The topic of mental wellness has been in the spotlight recently. Due to isolation caused by the pandemic, more Singaporeans have reported to be feeling the blues. With the Work From Home (WFH) arrangement changing the way we work, many have also raised the issue regarding mental wellness support in the workplace.
Many don’t seek professional help due to the costs involved
An often-cited reason for not seeking professional help are the costs involved. Mental wellness has been a taboo subject, especially in the past. Hence, many insurance plans do not include coverage for mental wellness, despite professional help being necessary in some cases.
Motivated by this reason and to help young people who cannot afford costly therapy, a group of youths created the mental health app called “Steady”. These SUTD students, Raphael Yee, Bryce Goh and Lee Wai Shun teamed up for the app so that users can chat with trained counsellors via the app.
Mr Yee, one of the creators of the app said, “You would think that because therapy is online, it would be much cheaper than in-person, but it can cost around $100 to $200 an hour. That’s not something a Gen Z student or a fresh graduate can afford every week.”
The app was launched in July and subscriptions start from $67 per month for students and full-time national servicemen.
Mr Yee said, “Instead of going to Instagram or Facebook where you could potentially view things that make you feel worse, we hope people can turn to an app like Steady to speak with a therapist.”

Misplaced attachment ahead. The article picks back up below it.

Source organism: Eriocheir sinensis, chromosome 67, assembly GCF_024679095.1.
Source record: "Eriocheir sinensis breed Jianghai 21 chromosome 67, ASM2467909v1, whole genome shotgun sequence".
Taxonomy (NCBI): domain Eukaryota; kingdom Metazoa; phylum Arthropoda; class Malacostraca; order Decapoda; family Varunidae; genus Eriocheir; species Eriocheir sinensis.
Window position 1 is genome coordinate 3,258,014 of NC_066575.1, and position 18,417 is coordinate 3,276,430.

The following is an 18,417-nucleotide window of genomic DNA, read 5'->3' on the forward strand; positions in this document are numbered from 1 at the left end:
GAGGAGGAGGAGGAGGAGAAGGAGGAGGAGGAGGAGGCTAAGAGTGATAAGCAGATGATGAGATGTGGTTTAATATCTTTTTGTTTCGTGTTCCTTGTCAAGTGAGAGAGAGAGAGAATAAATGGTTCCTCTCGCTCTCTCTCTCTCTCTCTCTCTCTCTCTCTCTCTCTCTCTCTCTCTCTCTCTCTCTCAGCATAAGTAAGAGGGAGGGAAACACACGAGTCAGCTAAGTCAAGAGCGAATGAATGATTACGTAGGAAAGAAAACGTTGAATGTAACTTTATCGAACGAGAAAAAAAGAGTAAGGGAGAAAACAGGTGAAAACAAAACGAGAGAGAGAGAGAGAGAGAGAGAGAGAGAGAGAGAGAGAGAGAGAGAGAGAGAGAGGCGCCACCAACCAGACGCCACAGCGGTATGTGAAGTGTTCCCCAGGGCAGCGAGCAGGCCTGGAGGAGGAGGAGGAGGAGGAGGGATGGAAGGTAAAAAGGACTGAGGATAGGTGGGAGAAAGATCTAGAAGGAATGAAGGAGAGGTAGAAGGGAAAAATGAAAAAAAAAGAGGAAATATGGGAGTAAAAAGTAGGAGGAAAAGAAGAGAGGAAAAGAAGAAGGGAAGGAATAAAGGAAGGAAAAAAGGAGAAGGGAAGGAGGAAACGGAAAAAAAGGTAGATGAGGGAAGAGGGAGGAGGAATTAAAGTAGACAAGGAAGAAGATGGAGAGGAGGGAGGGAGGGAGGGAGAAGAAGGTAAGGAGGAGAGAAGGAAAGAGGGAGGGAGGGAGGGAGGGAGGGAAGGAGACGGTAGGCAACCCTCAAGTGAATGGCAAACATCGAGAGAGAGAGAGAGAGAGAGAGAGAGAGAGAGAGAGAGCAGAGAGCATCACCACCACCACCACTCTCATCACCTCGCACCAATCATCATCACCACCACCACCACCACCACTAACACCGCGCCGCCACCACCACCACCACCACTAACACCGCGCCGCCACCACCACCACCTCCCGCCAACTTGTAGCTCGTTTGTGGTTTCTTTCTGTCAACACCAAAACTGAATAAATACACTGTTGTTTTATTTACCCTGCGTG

Certified courses to support mental wellbeing at workplaces
This focus on mental wellness is increasingly being shared by other youths.
Young NTUC has also launched the first WSQ-certified course to support mental wellbeing at workplaces. Those who have attended the course will learn to identify common stress indicators and how to support peers in need. This course is a collaboration between Young NTUC, the NTUC LearningHub and Singapore Anglican Community Services.
Upon completion of the course, those certified will become peer supporters. This enables them to provide peer-to-peer mental well-being support in workplaces. This can be as simple as learning how to initiate and strike conversations with peers and colleagues to render emotional support. Participants will also be taught how to set up a mental well-being support structure within their organisations.
Young NTUC adviser Desmond Choo, who attended the launch, said the pandemic has amplified the need for employers to take mental well-being seriously. The plan is to get 60 people trained as peer supporters at their workplaces by the end of the year and 200 by the end of next year, he said.
He also advised HR personnel to take the course, so that they can kickstart the culture of investing in employees’ mental health.
Good move towards better mental wellbeing in the workplace
It’s encouraging that an increasing emphasis is being placed on mental wellbeing. As the younger people take the lead in addressing this topic that was previously brushed aside, it is with great hope that the employees’ of the future will become more resilient.
“The work-from-home default arrangement is affecting my mental health.”